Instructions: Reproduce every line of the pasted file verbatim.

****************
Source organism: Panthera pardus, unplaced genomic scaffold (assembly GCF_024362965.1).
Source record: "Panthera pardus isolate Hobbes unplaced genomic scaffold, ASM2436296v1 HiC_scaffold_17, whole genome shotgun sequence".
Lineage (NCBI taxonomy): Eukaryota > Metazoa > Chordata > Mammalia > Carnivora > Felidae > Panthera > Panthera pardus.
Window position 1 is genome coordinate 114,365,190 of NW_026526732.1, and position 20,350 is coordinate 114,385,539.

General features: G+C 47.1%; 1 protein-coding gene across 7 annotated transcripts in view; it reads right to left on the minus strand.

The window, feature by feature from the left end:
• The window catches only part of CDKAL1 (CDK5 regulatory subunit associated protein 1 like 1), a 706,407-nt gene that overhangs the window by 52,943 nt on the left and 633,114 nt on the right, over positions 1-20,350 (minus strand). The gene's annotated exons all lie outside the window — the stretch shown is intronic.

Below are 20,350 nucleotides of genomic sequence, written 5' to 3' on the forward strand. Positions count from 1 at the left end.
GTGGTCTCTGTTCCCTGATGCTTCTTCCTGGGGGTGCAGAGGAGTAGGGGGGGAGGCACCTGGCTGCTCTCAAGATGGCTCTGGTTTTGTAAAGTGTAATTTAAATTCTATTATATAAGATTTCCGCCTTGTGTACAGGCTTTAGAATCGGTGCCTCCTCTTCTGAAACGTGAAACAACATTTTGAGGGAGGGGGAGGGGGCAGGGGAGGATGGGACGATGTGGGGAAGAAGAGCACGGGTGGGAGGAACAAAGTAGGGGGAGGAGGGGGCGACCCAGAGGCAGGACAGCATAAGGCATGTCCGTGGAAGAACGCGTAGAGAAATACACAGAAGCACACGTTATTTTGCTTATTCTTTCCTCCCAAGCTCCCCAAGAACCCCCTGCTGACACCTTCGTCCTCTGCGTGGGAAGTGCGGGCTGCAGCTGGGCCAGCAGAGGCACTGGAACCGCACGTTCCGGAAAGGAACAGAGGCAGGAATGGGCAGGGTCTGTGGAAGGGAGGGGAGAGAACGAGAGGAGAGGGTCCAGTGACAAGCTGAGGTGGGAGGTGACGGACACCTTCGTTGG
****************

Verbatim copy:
Source organism: Panthera pardus, unplaced genomic scaffold (assembly GCF_024362965.1).
Source record: "Panthera pardus isolate Hobbes unplaced genomic scaffold, ASM2436296v1 HiC_scaffold_17, whole genome shotgun sequence".
Lineage (NCBI taxonomy): Eukaryota > Metazoa > Chordata > Mammalia > Carnivora > Felidae > Panthera > Panthera pardus.
Window position 1 is genome coordinate 114,365,190 of NW_026526732.1, and position 20,350 is coordinate 114,385,539.

General features: G+C 47.1%; 1 protein-coding gene across 7 annotated transcripts in view; it reads right to left on the minus strand.

The window, feature by feature from the left end:
• The window catches only part of CDKAL1 (CDK5 regulatory subunit associated protein 1 like 1), a 706,407-nt gene that overhangs the window by 52,943 nt on the left and 633,114 nt on the right, over positions 1-20,350 (minus strand). The gene's annotated exons all lie outside the window — the stretch shown is intronic.

Below are 20,350 nucleotides of genomic sequence, written 5' to 3' on the forward strand. Positions count from 1 at the left end.
GTGGTCTCTGTTCCCTGATGCTTCTTCCTGGGGGTGCAGAGGAGTAGGGGGGGAGGCACCTGGCTGCTCTCAAGATGGCTCTGGTTTTGTAAAGTGTAATTTAAATTCTATTATATAAGATTTCCGCCTTGTGTACAGGCTTTAGAATCGGTGCCTCCTCTTCTGAAACGTGAAACAACATTTTGAGGGAGGGGGAGGGGGCAGGGGAGGATGGGACGATGTGGGGAAGAAGAGCACGGGTGGGAGGAACAAAGTAGGGGGAGGAGGGGGCGACCCAGAGGCAGGACAGCATAAGGCATGTCCGTGGAAGAACGCGTAGAGAAATACACAGAAGCACACGTTATTTTGCTTATTCTTTCCTCCCAAGCTCCCCAAGAACCCCCTGCTGACACCTTCGTCCTCTGCGTGGGAAGTGCGGGCTGCAGCTGGGCCAGCAGAGGCACTGGAACCGCACGTTCCGGAAAGGAACAGAGGCAGGAATGGGCAGGGTCTGTGGAAGGGAGGGGAGAGAACGAGAGGAGAGGGTCCAGTGACAAGCTGAGGTGGGAGGTGACGGACACCTTCGTTGG